Sharing what you write is hard. Whether it’s reading out to a group or putting it on a blog, sharing takes more courage than you could imagine. After all, writing is a pretty personal thing. You may as well take your heart out and ask people what they think, right?
Hence why many writers remain in the closet. One day they hope they’ll have the courage to share, but that day hasn’t come yet. Still, they keep writing for themselves because once a writer, always a writer.
There’s nothing wrong with this. You’re still writing, and that’s what matters most. It’s fantastic therapy, and it’s a creative outlet like any other. But, writing in the closet can lead to silly mistake which will damage your writing in the long run. When you don’t get feedback, you’re sure to slip into bad habits and comfortable subjects. And, that’s no way to improve. If you aren’t convinced, let’s look at some of the cardinal sins most closet creative writers make without knowing it.
A major sticking point is bad grammar. Given that most of us left grammar in the classroom, many fall into this trap. We may think we’re on top of the English game, but that’s often not the case. What’s more, if we use the same lousy grammar time and again, we come to think of it as gospel. Hence, a bad habit is born. The best way around this is to head back to the classroom. If you think you’re deep in grasp of grammar mistakes, something like the Effortless English Club could help you back onto solid ground. Courses like these focus on the English language, rather than writing, so this could be a good way in. And, of course, reading like it’s going out of fashion can keep you on the right track, too.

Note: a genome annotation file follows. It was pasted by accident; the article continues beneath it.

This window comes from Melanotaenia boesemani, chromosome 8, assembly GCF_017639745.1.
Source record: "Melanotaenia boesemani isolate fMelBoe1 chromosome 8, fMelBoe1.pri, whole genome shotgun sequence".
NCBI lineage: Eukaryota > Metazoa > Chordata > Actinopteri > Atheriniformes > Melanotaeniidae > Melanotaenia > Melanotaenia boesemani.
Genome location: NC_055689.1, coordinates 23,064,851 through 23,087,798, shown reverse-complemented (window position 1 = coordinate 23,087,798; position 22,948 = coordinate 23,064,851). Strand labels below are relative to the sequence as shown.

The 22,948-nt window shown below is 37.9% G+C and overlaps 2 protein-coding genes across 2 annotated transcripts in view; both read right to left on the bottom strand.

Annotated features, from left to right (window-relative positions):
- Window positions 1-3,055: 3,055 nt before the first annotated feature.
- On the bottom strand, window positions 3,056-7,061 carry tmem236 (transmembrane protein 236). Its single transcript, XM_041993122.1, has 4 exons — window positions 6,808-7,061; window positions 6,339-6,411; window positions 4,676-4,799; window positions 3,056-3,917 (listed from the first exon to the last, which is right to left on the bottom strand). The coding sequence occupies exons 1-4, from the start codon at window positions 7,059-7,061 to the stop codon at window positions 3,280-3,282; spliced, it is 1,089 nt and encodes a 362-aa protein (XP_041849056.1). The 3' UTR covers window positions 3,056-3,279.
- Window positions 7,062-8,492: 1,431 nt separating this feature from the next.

You’re writing for yourself. You know these characters already. Before you know it you have an underdeveloped story. When we don’t write with a reader in mind, we get into the habit of forgetting to explain. As long as YOU know what’s going on, it’s job done, right? Perhaps not. If you want to harness your craft, you need to build the details. That means building your characters and making sure the plot makes sense to others. To change your thinking here, approach your work as a new reader. What’s missing? Are the characters believable? If not, go back to the drawing board.
Perhaps the worst sin of all is that of laziness. If you’re not writing for anyone, what’s to stop you jumping between stories, or putting things aside when you get bored? If you never finish anything, this may be your issue. There’s no way around this other than to give your writing motivation. And, that means sharing. Take it easy by sharing a few pieces on a blog. If you get a good reception there, you may feel able to join a proper class.
*This is a contributed post